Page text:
(CNSNews.com) – The federal government can't give a straight answer to the following questions: How much of the $700 billion in bank bailout money will be spent on the Troubled Asset Relief Program (TARP), and how much will be left over?
Government sources recently have given three different figures for how much will be left over--$33 billion, $100 billion and $135 billion.
“No one has any idea where the money is going or how much is left or where it went,” House Minority Leader John Boehner (R-Ohio) said recently in reference to the $700- billion TARP funds.
“Now the administration is talking about coming back and asking for more money,” said Boehner. “Give me a break.”
Boehner voted in favor of TARP, which passed last fall with only a minority of Republicans backing the bill and several Democrats voting against it. The legislation authorizing the money was pushed by President George W. Bush, and backed by both presidential contenders: Democrat Barack Obama and Republican John McCain.
A report by the Government Accountability Office (GAO) dealing with TARP funds was issued last week.
The GAO report states that, as the Treasury Department projected, the “maximum announced program funding level” for TARP was $667.4 billion, which would leave about $33 billion (out of $700 billion) in TARP funds unspent.
However, the Treasury Department announced in January that there have been adjustments to projected expenditures. Taking those adjustments into consideration, the GAO report concludes that $590.4 billion in TARP money will be spent, leaving a balance of a little less than $110 billion.
But whether the final balance is $33 billion or close to $110 billion, it is less than what Treasury Secretary Timothy Geithner told ABC News on Mar. 29.
“We have roughly $135 billion left of uncommitted resources,” Geithner told ABC’s "This Week." “Less is out the door, but in terms, if you look at what’s not committed yet, it’s roughly in the $135 billion range. That estimate includes a judgment, a very conservative judgment, about how much money is likely to come back from the banks that are strong enough not to need this capital to get through a recession.”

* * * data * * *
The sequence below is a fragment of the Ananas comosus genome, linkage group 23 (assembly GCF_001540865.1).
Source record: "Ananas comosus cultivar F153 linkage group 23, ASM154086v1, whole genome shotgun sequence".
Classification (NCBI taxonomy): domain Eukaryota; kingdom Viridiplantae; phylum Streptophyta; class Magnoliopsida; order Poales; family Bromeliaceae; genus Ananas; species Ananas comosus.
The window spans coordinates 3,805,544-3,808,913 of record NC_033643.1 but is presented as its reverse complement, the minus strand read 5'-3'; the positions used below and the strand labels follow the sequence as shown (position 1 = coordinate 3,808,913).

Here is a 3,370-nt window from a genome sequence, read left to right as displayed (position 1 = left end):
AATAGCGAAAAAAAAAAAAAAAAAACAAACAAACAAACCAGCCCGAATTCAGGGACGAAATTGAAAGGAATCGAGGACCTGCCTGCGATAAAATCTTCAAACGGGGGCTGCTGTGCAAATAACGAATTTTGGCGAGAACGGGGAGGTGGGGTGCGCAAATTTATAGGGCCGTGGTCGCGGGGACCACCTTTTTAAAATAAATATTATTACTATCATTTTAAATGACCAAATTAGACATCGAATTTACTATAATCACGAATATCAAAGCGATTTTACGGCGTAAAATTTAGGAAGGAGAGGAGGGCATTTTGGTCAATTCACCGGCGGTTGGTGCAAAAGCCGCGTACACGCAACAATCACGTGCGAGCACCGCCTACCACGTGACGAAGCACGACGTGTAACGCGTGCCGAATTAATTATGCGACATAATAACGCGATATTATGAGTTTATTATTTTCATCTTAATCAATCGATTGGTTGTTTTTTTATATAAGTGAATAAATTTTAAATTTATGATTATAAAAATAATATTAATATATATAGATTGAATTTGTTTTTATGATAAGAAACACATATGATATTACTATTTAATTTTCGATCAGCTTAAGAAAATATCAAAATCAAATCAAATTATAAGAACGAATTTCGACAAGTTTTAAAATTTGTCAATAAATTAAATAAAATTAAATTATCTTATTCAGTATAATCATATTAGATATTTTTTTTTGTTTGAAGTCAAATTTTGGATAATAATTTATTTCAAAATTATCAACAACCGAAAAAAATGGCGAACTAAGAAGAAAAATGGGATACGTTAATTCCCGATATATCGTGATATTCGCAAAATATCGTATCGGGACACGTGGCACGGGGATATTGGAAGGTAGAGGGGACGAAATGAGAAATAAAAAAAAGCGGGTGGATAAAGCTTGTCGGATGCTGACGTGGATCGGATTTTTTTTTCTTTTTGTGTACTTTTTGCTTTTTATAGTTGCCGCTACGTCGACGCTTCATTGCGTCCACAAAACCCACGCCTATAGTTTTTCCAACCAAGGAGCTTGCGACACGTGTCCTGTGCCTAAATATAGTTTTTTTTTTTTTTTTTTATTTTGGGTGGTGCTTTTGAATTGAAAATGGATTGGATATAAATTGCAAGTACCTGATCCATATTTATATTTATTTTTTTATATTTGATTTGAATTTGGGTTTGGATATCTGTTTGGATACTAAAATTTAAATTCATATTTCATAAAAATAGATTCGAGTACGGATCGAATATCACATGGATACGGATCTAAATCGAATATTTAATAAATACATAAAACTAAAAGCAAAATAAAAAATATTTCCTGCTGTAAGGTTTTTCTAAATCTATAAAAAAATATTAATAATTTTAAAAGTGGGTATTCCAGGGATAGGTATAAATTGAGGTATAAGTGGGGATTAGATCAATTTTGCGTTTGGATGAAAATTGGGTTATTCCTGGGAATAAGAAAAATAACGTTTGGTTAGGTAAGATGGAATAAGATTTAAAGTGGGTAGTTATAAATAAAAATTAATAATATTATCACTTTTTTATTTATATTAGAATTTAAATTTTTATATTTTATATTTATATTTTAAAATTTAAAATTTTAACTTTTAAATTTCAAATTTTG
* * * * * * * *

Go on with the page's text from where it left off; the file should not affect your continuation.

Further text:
Boehner--in reference to the initially projected remaining balance of $33 billion and the now-claimed balance of $135 billion--said in a separate statement, “It’s time for the administration to fully explain this $100 billion discrepancy, and come clean with the American people about where the money’s going, how much they’ve spent, what effect it’s had, and if they plan on asking American taxpayers for more bailout money.”
A Treasury Department spokesman could not be reached for comment Friday after several phone calls.
The different estimates are based on different calculations, said Thomas McCool, author of the GAO report.
Most importantly, Treasury’s estimate includes getting at least $25 billion in loan payments returned from financial institutions. The GAO is not counting loans that are paid back, McCool told CNSNews.com.
“We don’t know how much will be paid back and Treasury doesn’t know,” McCool said. “So we think we should wait until it is actually paid back before we count the money.”
Other examples are that Treasury initially anticipated spending $250 billion on the Capital Purchase Program, but now projects spending $218 billion. Treasury also dropped from a maximum estimate of spending $100 million on the Term-Asset Backed Securities Loan Facility to spending $50 million.
While there are conflicting numbers on how much is projected to be spent, thus far, $303.4 billion out of the $700 billion has been spent, according to the GAO report. Most of that, $199 billion, went to 532 financial institutions under the Capital Purchase Program (CPP).
Although the TARP law says the money is for financial institutions, Treasury gave a $13.4 billion loan to General Motors and a $4 billion loan to Chrysler last December. The two companies have asked for additional $16.6 billion and $5 billion in loans respectively, pending a government-supervised restructuring.
The GAO report called on the Treasury Department to increase transparency and oversight, and had trouble assessing whether TARP was successful.
“Some indicators revealed that the cost of credit has increased in interbank and corporate bond markets and decreased in mortgage markets, while perceptions of risk (as measured by premiums over Treasury securities) have declined in interbank and mortgage markets and risen to corporate debt markets,” the GAO report said.
“In addition, although Federal Reserve survey data suggest that lending standards remained tight, the largest CPP recipients extended roughly $245 billion in new loans to consumers and businesses in both December 2008 and January 2009, according to the Treasury’s new loan survey,” the GAO report continued.
“However, attributing any of these changes directly to TARP continues to be problematic because of the range of actions that are being taken to address the current crisis.”